When I explain what it is, I like to use the silo parallelism. A silo is a structure to store bulk materials. Now, suppose that you have many different silos that, instead of physical materials, store data. The problem with that is that this information is locked there; you can’t exchange it or establish communication among different silos.
In the citizen science field, these ‘silos’ represent the citizen observatories (COs), which are the infrastructures that agglutinate a considerable amount of citizen science data. Nevertheless, most of the time, you can’t reuse, share, or integrate the data between different COs.
For example, if a citizen observatory stops working, we may lose all of this data! In this context, what interoperability does is find a ‘common language’ that makes connecting the COs possible.
So, when we talk about ‘interoperability’ and standards in citizen science, we are looking for a kind of adapter whose main objective is to connect citizen science platforms and tools…Why is it so crucial to Cos4Cloud?
Yes, it is. Specifically, in the Cos4Cloud project, I consider that my research group and I are architects, because our objective is to build connections among citizen observatories, services, and the EOSC. So that, even if they are different, they are also part of a single architecture that can establish connections.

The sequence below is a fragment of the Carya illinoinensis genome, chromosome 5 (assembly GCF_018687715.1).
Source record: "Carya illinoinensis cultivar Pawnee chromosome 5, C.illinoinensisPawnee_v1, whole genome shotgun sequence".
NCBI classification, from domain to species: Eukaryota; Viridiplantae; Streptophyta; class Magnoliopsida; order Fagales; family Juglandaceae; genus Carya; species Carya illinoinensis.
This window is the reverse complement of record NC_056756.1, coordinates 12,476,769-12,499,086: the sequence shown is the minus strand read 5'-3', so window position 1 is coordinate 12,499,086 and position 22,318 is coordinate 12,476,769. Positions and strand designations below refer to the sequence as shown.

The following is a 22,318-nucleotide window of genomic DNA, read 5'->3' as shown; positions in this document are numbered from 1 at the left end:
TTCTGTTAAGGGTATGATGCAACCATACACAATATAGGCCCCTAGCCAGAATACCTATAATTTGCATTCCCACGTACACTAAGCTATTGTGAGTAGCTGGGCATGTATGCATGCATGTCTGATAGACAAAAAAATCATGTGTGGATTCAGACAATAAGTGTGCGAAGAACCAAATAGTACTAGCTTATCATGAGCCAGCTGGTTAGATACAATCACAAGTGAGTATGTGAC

In more detail: we are developing eleven technological services to improve citizen science platforms. Still, we need to be able to integrate these tools in the diverse citizen observatories, which work with different APIs languages. On the other hand, we will include these services and resources in the EOSC, which also works with a different set of rules. Interoperability is an essential piece to find precisely this ‘common language’ so that it is possible to reuse, share or integrate the data and tools between all these components.
How are you building this common ‘architecture’, in which stage of the process are you?
Currently, we’re discussing and deciding how to do it. Consensus among the developers is the essence of enabling interoperability so regular discussions should happen to reach consensus. One of the options is that all the citizen observatories ‘speak’ the same language, but this isn’t easy because they are all mature infrastructures with their own APIs. Also, we can try to build adapters that enable us to establish communications channels, and this option is more feasible.